On March 5, 1918, Seattle voters elect Ole Hanson (1874-1940) as mayor. Hanson is already well-known in the city, primarily through his real-estate ventures in Lake Forest Park, and is no stranger to politics. He wins on the argument that he's more friendly to labor than his opponent, and perhaps (with a nod and a wink) more patriotic too. City voters also recall radical Anna Louise Strong (1885-1970) from her seat on the Seattle School Board.
Hanson decided to run almost on a lark. Blessed with an abundance of self-confidence and an equally strong sense of self-righteousness, he decided that Seattle needed a wartime mayor (America was in the midst of World War I) and that he was the one. He was well-known in Seattle, primarily through his work in developing the Lake Forest Park community, and he had some political experience. He'd served one term in the state legislature in 1909 and 1910, and had run unsuccessfully for U.S. Senate in 1914. His opponent, James Bradford (1868-1958), was equally well-known. He'd served as Seattle's corporation counsel (city attorney) for five years, and had run unsuccessfully for governor in 1916.
Both men were Progressive Republicans, but Hanson was seen as the more labor-friendly of the two. In 1918 Seattle this meant a great deal, and it was a big issue in the mayoral campaign. For Hanson this advantage was more of a lucky break than by calculated design, as he happened to support many of the same issues that were supported by labor -- an eight-hour day for women, a minimum-wage bill, the initiative and referendum, and more. Bradford was more of a blank slate. At best he was a relatively late convert to the cause and the Seattle Star, in endorsing Hanson, urged its readers not to be fooled. Purred the Star, "Hanson is easily better entitled to labor's vote, for Hanson has a lifetime record of earnest endeavor in behalf of the toiler, and not one black mark against him" ("The Labor Issue").
Hanson added a dash of extra patriotism to his campaign, aggressively campaigning under the banner of "Americanism," which was sunnily described as versions of "The American spirit of liberty, justice, equal opportunity ... [and] the rule of law, democracy, [and] morality" ("Ole and the Reds ..."). It worked, and as Election Day approached he was a clear favorite. The big issue wasn't whether he would win but by how much, and this was serious business: The Seattle Times reported that thousands of dollars were wagered that Hanson would win by as much as 8,000 votes, and more bets were laid between a majority of 6,000 and 10,000.
Election Day passed smoothly and quickly, and by 8 p.m. a jolly crowd had gathered at the (Seattle) Times Building on 5th Avenue and Olive Street as election returns began going up on a large board in front of the building. To the surprise of all, the count was initially close. At a few points early in the evening Bradford actually held a slight lead. But as the counting continued Hanson surged into the lead and kept it. By 10 p.m. the outcome was obvious, but despite the breezy raw night many onlookers stuck around anyway, entertained between updates by Dok's Dippy Duck. (The duck was based on a popular cartoon of the same name penned by John "Dok" Hager in The Seattle Times during the 1910s and 1920s. It featured the antics of a cigarette-smoking, mischief-making, wise-to-the-world duck, and people loved him.) At 11 p.m. five red "flash bombs" were set off above the Times Building, confirming the Hanson victory far and wide.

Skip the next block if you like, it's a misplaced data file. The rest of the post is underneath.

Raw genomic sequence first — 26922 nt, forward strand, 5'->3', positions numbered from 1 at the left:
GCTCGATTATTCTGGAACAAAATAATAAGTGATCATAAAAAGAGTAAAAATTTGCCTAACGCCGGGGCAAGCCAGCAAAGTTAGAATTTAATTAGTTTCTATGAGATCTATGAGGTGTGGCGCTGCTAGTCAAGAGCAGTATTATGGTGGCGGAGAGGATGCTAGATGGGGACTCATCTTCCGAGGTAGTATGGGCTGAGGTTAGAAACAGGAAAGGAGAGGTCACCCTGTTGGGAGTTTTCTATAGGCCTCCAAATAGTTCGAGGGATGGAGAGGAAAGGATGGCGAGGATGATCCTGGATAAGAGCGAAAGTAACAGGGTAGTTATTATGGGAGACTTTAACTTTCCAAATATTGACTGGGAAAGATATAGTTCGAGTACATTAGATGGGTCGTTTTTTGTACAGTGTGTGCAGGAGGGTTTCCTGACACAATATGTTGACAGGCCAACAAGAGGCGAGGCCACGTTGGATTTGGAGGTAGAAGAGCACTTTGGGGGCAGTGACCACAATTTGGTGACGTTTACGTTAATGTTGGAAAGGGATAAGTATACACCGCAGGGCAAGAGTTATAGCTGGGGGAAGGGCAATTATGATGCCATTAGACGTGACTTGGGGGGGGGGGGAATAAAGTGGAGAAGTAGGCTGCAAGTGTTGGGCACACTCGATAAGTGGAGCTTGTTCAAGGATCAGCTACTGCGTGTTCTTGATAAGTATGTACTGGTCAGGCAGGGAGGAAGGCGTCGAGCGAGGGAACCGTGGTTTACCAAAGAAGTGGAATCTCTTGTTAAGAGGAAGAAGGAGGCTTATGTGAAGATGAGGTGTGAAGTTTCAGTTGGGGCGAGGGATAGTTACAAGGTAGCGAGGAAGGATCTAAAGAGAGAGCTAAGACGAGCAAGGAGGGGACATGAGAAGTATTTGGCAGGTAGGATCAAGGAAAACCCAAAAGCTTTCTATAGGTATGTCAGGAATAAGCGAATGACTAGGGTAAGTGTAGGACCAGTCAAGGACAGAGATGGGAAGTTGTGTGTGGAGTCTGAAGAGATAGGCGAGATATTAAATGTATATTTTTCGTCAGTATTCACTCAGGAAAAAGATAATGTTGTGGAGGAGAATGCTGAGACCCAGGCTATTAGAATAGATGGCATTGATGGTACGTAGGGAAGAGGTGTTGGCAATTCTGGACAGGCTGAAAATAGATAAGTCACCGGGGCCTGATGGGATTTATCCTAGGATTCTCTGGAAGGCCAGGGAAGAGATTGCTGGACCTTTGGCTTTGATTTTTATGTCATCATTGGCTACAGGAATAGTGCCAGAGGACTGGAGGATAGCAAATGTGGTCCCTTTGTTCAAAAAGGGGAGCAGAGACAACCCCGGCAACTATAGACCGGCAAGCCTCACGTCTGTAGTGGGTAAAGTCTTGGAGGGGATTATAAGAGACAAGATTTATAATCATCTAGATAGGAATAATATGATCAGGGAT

Hanson won 32,286 votes to Bradford's 27,677, an impressive victory despite the smaller-than-expected margin. He spoke to the Star that night, and assured labor that he stood with them: "Here was I, who since a boy, fought with those men, fought not in one battle but in every battle of labor in this state; here was I, wrongly and maliciously placed in the light of an enemy of labor ... My sympathies and my endeavors for those who toil, from whom I sprang, are unshaken" ("Hanson Wins ...").
His sympathies would change the following year later during the Seattle General Strike.
At the same time that they elected Hanson mayor, Seattle voters recalled Anna Louise Strong from her seat on the Seattle School Board, to which she had been elected two years earlier. Strong, a lifelong radical, opposed U.S. involvement in World War I and supported the cause of Louise Olivereau (1884-1963), who worked in the Seattle office of the Industrial Workers of the World (IWW or "Wobblies") and was charged with, and convicted of, sedition for mailing circulars to draftees encouraging them to consider being conscientious objectors.
The recall campaign, led by veterans of the Spanish American War, charged Strong with "unpatriotic actions" ("City Car Line Extension ..."). Despite her status as the only woman on the school board, a last-minute appeal to voters by her father, Rev. Sydney Strong of Queen Anne Congregational Church, and, according to The Seattle Times, heavy support from Bradford voters, Strong lost her seat by a larger margin than Hanson won, nearly 6,000 votes. Although Strong would not hold public office during Hanson's term, the two would soon face off over the 1919 general strike, in which Strong played a leading role.
One city councilmember also lost his seat in the election: Incumbent Will H. Hanna was defeated by Park Board secretary Roland W. Cotterill. Noting that even political insiders were surprised by the incumbent's defeat, the Times ascribed it to city employees opposing Hanna and strong labor support for a council slate that included Cotterill. Voters also approved measures funding an extension of the city's streetcar lines and an expansion of the Firland Sanitarium and a charter amendment extending the terms of the comptroller and city treasurer from two to four years.